If there is one thing that each new generation has in common with the one that immediately preceded it, it is the tendency for members of the older generation to rant and rave about how easy the current crop of youngsters has it compared to the days of their own youth. 

We all grew up with the stories about how our fathers had to travel for miles in the snow to get to school and back - walking uphill both directions, naturally. 

Or how their favorite toy one Christmas was a stick that had fallen off a tree out in the backyard. 

Or how they had to go out into the woods with their bows and arrows in order to shoot their own potatoes if they expected French fries with their supper that night. 

Such stories are part and parcel of the experience of growing up. Our parents are trying to teach us something that will stand us in good stead when we become the adults - and if they have to exaggerate a little bit in order to get the point across, then so be it. There’s a lesson to be learned, after all. 

Hey, it worked for the ancient Greeks and Romans. Those people turned exaggeration for educational purposes into an art form. 

That lightning bolt Zeus supposedly wielded against his enemies? It was actually a homemade slingshot that he carried around in his back pocket to protect himself against playground bullies.

The trials of Hercules? That was just a bedtime story ol’ Herc told his kids to make them think they had it easier than he’d had as a kid when it came to doing their household chores.

Leda and the swan? A mother’s cautionary tale about avoiding college frat parties - the details of which became ever more imaginatively and bizarrely embellished with each subsequent retelling…

So yes, exaggerating for effect in order to convince our children that we had it rougher when we were their age is a time-honored tradition. We’ve all done it - and any parent who tries to tell you otherwise has, whether they realize it or not, merely retold the same old stories so many times that they’ve fallen victim to the “illusion of truth” effect, that glitch in the human psyche that equates repetition with truth.

What’s interesting to me is the way some of those stories evolve in the retelling. Sometimes illusion of truth appears to walk hand-in-hand with the theory of parallel universes - raising the question of whether differing versions of the stories our parents tell us all really happened, just in alternate realities. Sounds like a great idea for a History Channel documentary. Or maybe a 12-issue comic book mini-series: Exaggerations On Infinite Earths.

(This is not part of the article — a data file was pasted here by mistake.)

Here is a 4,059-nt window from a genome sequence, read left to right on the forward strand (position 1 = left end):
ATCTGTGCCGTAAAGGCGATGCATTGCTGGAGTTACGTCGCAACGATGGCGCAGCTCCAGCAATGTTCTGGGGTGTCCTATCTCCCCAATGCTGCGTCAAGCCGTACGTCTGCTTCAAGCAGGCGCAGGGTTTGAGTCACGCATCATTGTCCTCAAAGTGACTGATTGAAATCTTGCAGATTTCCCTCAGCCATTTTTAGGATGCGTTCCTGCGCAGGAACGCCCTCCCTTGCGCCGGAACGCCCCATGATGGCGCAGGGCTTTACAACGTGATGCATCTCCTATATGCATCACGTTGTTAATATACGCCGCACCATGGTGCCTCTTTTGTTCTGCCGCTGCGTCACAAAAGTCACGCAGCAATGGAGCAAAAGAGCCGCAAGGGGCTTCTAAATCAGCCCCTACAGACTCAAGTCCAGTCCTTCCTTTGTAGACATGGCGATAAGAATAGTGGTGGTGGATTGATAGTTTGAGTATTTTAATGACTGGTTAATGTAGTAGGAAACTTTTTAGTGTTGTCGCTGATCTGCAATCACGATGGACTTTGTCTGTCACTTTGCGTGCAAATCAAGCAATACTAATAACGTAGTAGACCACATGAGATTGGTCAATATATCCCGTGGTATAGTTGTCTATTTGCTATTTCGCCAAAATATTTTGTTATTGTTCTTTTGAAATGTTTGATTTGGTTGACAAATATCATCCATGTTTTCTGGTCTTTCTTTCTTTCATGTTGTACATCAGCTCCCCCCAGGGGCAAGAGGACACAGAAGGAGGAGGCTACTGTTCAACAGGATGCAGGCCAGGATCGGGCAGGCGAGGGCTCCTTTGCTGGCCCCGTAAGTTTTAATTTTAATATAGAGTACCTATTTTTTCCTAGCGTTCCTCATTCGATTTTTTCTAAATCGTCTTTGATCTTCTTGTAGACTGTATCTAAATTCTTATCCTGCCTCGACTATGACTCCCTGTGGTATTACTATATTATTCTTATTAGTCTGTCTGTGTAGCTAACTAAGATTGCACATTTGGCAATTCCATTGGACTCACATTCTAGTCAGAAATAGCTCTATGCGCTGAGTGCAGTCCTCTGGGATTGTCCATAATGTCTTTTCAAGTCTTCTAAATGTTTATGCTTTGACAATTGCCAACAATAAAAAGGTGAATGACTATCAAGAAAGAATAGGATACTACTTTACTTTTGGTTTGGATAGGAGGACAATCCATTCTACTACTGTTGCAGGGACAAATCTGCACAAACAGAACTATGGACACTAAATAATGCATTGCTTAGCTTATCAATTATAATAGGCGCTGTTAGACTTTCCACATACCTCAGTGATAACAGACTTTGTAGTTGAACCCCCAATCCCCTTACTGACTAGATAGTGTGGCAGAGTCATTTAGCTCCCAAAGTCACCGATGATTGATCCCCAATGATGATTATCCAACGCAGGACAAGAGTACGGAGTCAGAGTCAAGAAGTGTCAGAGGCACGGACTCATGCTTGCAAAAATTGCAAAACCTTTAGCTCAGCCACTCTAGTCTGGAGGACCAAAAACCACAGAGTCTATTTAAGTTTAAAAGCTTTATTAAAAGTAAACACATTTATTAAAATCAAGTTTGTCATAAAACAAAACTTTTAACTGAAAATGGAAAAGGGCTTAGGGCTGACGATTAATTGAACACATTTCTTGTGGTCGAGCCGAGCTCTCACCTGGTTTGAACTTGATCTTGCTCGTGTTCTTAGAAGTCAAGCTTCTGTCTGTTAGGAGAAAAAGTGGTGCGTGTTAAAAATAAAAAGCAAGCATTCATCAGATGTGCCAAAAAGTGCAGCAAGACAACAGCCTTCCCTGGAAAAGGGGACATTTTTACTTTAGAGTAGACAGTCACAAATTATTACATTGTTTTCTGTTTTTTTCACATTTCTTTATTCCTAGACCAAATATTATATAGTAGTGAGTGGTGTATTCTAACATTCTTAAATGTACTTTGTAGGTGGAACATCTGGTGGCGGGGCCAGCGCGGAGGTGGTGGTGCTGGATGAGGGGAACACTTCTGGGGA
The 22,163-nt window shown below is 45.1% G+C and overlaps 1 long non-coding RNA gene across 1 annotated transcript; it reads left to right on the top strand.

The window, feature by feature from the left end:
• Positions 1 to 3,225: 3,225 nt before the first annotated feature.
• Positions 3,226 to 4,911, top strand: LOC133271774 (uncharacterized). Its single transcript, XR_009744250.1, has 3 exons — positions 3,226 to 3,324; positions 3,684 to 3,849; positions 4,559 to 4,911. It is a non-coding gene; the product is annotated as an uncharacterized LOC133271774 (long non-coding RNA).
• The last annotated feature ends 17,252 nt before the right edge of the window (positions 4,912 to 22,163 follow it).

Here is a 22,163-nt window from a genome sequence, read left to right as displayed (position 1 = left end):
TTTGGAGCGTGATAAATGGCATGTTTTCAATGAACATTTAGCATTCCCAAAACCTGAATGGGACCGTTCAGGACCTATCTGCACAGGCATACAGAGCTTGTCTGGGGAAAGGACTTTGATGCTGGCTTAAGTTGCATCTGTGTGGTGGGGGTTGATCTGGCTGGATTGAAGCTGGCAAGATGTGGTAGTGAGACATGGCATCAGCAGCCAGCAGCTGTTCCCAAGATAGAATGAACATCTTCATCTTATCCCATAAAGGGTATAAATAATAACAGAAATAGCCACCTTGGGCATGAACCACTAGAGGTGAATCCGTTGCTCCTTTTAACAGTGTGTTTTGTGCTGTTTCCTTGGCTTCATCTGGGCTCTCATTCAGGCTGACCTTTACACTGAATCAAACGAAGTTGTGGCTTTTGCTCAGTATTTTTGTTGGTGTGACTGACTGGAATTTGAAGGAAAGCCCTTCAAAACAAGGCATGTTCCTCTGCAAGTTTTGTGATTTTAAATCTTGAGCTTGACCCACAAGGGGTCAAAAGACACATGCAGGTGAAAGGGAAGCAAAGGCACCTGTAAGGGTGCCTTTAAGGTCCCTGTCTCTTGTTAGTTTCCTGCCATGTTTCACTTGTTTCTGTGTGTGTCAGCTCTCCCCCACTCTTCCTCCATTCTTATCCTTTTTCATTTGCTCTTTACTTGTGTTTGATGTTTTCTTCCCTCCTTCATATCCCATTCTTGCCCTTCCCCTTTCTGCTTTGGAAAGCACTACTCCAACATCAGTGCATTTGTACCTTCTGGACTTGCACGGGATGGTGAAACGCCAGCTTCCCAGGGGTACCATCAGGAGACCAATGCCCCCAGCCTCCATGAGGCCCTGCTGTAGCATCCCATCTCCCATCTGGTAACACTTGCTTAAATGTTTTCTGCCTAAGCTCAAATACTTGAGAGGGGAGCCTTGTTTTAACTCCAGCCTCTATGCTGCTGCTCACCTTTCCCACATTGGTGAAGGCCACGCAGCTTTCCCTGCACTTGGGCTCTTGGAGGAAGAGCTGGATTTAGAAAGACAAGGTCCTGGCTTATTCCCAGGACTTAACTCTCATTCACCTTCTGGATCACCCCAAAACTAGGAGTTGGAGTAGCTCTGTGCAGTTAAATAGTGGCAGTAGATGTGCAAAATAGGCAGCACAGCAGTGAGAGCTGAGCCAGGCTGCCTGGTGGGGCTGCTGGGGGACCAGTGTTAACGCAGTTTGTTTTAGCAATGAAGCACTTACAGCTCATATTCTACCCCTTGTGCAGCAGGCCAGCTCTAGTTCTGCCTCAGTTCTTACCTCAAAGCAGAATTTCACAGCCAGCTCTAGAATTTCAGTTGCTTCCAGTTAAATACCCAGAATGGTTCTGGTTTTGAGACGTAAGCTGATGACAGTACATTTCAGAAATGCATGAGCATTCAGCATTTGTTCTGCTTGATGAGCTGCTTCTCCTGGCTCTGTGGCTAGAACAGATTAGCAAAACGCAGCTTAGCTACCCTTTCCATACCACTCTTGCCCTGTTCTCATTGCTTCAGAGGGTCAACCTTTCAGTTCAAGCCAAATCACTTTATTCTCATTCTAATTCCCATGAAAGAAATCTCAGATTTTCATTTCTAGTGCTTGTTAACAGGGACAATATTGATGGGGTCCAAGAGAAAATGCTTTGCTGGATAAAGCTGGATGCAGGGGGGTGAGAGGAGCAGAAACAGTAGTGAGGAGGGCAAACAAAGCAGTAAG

When I was growing up, my father used to tell a story about a scam he and one of his childhood buddies pulled on a local grocery store owner in order to get a little spending money. Seems Dad and his buddy rounded up a bunch of soda pop bottles and brought them in to get the five cents in deposit money back, which they then split between them. 

The first time I remember hearing the story, Dad and his chum simply pocketed the money, then went down the street to the local drugstore to buy an ice cream cone and a couple of comic books apiece. But over time the details of the story seemed to change as Dad’s memory of the incident became, as he put it, “clearer.” 

One account had Dad and his buddy turning in about a dozen bottles, watching as the store clerk placed them in one of those old wooden pop bottle cartons you can buy at just about any antique store worth its dust these days, then carried the carton out to the back of the store and placed it just off to the side of the door so the soft drink distributor could pick it up on his next delivery… whereupon Dad and his friend reportedly snuck around and took the bottles again, hiding the carton as they did, and brought them around to the front door and told the clerk that they’d found a few more bottles. At which point they were given another handful of deposit money for their troubles by the oblivious clerk.